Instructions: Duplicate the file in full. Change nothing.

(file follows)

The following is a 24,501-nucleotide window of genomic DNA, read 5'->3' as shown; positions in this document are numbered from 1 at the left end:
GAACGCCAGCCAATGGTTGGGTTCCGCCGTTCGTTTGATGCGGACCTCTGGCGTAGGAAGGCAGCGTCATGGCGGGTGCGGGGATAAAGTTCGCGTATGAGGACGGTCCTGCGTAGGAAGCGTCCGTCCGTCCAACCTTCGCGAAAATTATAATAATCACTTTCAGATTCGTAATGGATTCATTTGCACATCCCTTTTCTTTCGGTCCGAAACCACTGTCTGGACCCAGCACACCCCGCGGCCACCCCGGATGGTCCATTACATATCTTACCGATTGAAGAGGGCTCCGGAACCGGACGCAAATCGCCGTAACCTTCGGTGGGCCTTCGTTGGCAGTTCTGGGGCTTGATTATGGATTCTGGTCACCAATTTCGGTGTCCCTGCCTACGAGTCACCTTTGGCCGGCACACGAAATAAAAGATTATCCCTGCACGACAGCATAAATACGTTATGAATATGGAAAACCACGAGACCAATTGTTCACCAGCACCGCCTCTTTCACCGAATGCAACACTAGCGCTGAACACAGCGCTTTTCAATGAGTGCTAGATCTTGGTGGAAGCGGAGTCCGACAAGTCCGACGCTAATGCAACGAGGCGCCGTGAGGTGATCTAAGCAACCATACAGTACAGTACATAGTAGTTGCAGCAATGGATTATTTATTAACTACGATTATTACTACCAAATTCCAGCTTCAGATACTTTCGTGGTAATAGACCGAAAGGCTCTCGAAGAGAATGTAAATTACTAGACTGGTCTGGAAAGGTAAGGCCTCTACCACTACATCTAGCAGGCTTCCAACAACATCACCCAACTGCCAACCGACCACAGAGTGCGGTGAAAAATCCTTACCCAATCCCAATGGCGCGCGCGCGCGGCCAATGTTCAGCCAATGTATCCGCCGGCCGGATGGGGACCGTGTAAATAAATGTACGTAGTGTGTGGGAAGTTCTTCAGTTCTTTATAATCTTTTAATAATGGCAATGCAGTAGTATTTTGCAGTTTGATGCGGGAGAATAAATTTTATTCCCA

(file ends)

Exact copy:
The following is a 24,501-nucleotide window of genomic DNA, read 5'->3' as shown; positions in this document are numbered from 1 at the left end:
GAACGCCAGCCAATGGTTGGGTTCCGCCGTTCGTTTGATGCGGACCTCTGGCGTAGGAAGGCAGCGTCATGGCGGGTGCGGGGATAAAGTTCGCGTATGAGGACGGTCCTGCGTAGGAAGCGTCCGTCCGTCCAACCTTCGCGAAAATTATAATAATCACTTTCAGATTCGTAATGGATTCATTTGCACATCCCTTTTCTTTCGGTCCGAAACCACTGTCTGGACCCAGCACACCCCGCGGCCACCCCGGATGGTCCATTACATATCTTACCGATTGAAGAGGGCTCCGGAACCGGACGCAAATCGCCGTAACCTTCGGTGGGCCTTCGTTGGCAGTTCTGGGGCTTGATTATGGATTCTGGTCACCAATTTCGGTGTCCCTGCCTACGAGTCACCTTTGGCCGGCACACGAAATAAAAGATTATCCCTGCACGACAGCATAAATACGTTATGAATATGGAAAACCACGAGACCAATTGTTCACCAGCACCGCCTCTTTCACCGAATGCAACACTAGCGCTGAACACAGCGCTTTTCAATGAGTGCTAGATCTTGGTGGAAGCGGAGTCCGACAAGTCCGACGCTAATGCAACGAGGCGCCGTGAGGTGATCTAAGCAACCATACAGTACAGTACATAGTAGTTGCAGCAATGGATTATTTATTAACTACGATTATTACTACCAAATTCCAGCTTCAGATACTTTCGTGGTAATAGACCGAAAGGCTCTCGAAGAGAATGTAAATTACTAGACTGGTCTGGAAAGGTAAGGCCTCTACCACTACATCTAGCAGGCTTCCAACAACATCACCCAACTGCCAACCGACCACAGAGTGCGGTGAAAAATCCTTACCCAATCCCAATGGCGCGCGCGCGCGGCCAATGTTCAGCCAATGTATCCGCCGGCCGGATGGGGACCGTGTAAATAAATGTACGTAGTGTGTGGGAAGTTCTTCAGTTCTTTATAATCTTTTAATAATGGCAATGCAGTAGTATTTTGCAGTTTGATGCGGGAGAATAAATTTTATTCCCA